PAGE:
Expert systems and their viability in business today

dc.contributor.advisorLane, Briden
dc.contributor.authorRice, Dereken
dc.date.accessioned2014-08-15T13:58:17Z
dc.date.available2014-08-15T13:58:17Z
dc.date.issued2002
dc.description.abstractExpert Systems were first conceived in the late 1960's and early 1970's, as a branch of Artificial Intelligence. They were suppose to embody the characteristics of a human expert within a computer system. They never quite lived up to the expectations behind their idea however. They are however not more popular today then ever before, with a growing number of organisations tapping in to the possibilities they provide. On the other hand they also have their drawbacks and are unsuitable for many organisations, and indeed many industries. Human experts on the other hand apply complex thought processes and imagination to problems and decision-making and are still held in regard by the majority of the business world as being the far superior of the two options. Both expert systems and human experts have their strengths and their weaknesses and it is difficult to decide which provides the greater 'value-added' for organisations today. This research dissertation takes a closer look at the idea of expert systems and their validity in business today.en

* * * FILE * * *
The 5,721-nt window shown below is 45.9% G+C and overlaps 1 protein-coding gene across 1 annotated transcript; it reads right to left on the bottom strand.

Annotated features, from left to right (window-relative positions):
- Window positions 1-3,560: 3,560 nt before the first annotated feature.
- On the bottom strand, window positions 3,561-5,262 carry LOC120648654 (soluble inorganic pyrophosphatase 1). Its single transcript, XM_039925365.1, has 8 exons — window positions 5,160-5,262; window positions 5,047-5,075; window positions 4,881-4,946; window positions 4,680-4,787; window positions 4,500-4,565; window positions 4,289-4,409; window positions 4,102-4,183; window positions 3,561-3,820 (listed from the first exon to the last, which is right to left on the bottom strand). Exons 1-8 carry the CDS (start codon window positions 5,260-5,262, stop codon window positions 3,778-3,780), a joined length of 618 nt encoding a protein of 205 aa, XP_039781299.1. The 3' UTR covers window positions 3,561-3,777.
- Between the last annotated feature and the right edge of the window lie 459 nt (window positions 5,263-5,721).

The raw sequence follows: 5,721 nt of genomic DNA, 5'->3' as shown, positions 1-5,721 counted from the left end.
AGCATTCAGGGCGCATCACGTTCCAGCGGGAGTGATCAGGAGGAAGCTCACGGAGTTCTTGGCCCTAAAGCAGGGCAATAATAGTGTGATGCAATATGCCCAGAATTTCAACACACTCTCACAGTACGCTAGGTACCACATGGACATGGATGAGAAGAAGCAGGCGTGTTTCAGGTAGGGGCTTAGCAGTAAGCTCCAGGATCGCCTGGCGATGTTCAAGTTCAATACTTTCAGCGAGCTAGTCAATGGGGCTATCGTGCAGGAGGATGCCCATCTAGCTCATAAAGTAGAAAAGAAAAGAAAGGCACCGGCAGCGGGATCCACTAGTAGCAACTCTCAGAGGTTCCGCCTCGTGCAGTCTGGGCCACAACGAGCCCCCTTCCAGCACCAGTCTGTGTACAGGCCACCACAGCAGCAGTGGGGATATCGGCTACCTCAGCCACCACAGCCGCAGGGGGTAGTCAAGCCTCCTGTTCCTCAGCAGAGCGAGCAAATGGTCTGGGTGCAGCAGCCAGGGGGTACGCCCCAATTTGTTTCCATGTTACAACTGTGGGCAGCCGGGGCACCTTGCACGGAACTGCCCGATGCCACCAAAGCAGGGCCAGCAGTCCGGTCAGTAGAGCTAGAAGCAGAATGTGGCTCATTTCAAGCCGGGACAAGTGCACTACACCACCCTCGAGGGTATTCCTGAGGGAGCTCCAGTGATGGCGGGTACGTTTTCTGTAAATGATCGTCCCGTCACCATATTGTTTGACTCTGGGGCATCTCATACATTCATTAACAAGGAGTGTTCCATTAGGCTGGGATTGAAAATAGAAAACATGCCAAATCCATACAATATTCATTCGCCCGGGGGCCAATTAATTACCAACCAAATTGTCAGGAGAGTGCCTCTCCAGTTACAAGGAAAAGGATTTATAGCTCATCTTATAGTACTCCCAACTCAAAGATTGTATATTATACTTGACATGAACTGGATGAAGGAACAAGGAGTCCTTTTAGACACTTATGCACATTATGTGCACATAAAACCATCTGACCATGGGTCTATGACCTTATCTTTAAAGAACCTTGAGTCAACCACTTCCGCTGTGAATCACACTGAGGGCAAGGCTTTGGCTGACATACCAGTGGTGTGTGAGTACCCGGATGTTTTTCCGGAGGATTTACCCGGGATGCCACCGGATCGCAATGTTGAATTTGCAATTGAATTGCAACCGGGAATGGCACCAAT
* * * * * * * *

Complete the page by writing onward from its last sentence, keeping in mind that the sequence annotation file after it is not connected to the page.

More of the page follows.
dc.identifier.citationRice, Derek. (2002). Expert systems and their viability in business today. Bachelors Final Year Project, Dublin Business School.en
dc.identifier.urihttp://hdl.handle.net/10788/1892
dc.language.isoenen
dc.publisherDublin Business Schoolen
dc.rightsItems in Esource are protected by copyright. Previously published items are made available in accordance with the copyright policy of the publisher/copyright holder.en
dc.rights.holderCopyright: The authoren
dc.rights.urihttp://esource.dbs.ie/copyright
dc.subjectComputer scienceen
dc.titleExpert systems and their viability in business todayen
dc.typeFinal Year Projecten
dc.type.degreelevelBA (Hons)en
dc.type.degreenameBA (Hons) in Business Information Managementen
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